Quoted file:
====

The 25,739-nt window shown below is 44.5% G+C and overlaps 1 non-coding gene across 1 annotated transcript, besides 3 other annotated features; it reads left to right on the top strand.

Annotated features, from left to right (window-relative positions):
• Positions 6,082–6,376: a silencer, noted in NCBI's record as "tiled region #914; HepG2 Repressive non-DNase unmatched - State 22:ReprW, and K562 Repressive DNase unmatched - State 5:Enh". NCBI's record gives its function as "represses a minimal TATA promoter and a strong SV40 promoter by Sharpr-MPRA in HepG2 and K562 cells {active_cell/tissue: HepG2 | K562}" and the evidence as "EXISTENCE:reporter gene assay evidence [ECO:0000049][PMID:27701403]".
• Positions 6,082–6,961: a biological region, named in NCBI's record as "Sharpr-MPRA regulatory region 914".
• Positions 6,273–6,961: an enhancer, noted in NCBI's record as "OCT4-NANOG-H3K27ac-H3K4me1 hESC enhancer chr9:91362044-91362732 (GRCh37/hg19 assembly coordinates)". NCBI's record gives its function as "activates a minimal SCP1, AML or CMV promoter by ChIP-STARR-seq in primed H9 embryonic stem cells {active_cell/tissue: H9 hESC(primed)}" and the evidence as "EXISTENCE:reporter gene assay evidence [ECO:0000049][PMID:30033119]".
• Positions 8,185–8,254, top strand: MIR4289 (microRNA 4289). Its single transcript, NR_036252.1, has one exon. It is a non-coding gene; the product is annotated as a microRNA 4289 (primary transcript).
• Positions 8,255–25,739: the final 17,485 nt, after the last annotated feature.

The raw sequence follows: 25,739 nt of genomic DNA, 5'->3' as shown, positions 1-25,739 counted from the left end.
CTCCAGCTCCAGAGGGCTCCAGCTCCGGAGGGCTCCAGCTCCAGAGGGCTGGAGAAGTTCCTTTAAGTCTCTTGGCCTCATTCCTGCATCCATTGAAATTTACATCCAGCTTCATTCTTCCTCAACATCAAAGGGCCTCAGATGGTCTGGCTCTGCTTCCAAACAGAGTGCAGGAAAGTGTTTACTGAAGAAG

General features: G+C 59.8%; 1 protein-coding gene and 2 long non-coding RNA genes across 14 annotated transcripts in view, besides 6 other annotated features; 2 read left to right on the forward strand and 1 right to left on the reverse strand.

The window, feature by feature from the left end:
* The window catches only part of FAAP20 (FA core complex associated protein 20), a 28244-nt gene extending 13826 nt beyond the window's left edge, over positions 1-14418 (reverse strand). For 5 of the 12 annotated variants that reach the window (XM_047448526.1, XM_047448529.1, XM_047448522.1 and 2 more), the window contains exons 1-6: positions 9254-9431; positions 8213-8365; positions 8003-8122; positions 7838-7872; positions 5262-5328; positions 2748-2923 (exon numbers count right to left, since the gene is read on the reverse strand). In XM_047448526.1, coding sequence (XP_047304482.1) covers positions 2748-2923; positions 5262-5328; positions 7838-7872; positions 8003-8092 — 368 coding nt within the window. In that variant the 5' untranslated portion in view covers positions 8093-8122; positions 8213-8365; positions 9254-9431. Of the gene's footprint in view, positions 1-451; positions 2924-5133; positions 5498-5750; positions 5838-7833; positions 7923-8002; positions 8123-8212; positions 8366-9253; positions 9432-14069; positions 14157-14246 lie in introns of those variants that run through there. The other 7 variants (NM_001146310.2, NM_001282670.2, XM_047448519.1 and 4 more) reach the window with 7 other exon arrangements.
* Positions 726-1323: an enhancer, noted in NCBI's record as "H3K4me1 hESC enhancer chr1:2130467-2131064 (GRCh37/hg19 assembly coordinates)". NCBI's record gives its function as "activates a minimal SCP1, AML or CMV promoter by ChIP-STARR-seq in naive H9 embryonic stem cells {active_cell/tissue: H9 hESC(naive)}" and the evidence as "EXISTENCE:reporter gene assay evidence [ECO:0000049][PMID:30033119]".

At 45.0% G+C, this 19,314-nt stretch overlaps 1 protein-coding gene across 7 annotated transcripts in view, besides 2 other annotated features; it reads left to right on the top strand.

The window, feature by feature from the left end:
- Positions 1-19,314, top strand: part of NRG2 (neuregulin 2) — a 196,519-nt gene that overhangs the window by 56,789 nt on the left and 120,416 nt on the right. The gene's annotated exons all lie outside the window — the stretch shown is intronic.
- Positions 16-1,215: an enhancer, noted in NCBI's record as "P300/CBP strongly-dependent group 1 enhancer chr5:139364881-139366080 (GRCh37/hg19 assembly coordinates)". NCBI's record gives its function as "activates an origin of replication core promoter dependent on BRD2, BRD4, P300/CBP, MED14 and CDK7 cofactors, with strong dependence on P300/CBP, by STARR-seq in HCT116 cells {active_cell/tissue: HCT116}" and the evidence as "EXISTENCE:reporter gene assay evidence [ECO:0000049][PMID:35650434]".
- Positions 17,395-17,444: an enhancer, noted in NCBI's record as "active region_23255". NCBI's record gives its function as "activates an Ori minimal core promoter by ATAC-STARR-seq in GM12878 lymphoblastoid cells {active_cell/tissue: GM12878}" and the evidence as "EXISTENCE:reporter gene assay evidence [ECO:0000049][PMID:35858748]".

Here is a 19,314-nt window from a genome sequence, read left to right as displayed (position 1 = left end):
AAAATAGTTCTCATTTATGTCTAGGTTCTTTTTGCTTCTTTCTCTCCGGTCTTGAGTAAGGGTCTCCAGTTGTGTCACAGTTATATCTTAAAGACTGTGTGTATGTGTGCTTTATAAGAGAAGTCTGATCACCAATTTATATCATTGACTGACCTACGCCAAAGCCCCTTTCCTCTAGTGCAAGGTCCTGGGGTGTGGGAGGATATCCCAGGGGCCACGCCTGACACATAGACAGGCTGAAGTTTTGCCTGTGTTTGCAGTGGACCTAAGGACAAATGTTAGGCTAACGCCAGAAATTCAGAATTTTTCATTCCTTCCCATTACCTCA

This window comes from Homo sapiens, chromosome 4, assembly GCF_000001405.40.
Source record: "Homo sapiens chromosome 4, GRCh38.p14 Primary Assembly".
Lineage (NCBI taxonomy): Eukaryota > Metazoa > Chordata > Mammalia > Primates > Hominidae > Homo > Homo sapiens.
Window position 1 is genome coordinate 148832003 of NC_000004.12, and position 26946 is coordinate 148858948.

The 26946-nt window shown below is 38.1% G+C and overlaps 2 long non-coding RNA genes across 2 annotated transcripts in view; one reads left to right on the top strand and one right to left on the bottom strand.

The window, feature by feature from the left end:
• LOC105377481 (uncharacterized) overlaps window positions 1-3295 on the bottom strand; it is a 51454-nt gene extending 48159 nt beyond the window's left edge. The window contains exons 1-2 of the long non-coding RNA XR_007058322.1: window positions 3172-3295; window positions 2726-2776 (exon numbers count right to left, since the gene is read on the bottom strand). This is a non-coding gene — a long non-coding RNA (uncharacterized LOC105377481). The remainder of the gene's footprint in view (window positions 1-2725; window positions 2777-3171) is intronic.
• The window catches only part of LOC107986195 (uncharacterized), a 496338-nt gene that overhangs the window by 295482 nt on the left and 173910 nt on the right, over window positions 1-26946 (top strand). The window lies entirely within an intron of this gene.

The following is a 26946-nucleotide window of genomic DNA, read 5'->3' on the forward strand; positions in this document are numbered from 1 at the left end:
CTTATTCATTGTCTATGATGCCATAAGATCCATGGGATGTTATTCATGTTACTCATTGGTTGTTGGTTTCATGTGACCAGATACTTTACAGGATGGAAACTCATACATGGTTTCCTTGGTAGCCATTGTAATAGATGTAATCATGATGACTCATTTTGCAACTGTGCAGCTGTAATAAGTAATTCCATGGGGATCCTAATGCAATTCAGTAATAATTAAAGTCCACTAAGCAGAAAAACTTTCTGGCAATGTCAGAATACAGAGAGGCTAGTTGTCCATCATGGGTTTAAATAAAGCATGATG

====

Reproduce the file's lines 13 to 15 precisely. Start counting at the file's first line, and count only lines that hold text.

* Positions 726-1323: an enhancer, noted in NCBI's record as "H3K4me1 hESC enhancer chr1:2130467-2131064 (GRCh37/hg19 assembly coordinates)". NCBI's record gives its function as "activates a minimal SCP1, AML or CMV promoter by ChIP-STARR-seq in naive H9 embryonic stem cells {active_cell/tissue: H9 hESC(naive)}" and the evidence as "EXISTENCE:reporter gene assay evidence [ECO:0000049][PMID:30033119]".

At 45.0% G+C, this 19,314-nt stretch overlaps 1 protein-coding gene across 7 annotated transcripts in view, besides 2 other annotated features; it reads left to right on the top strand.

The window, feature by feature from the left end: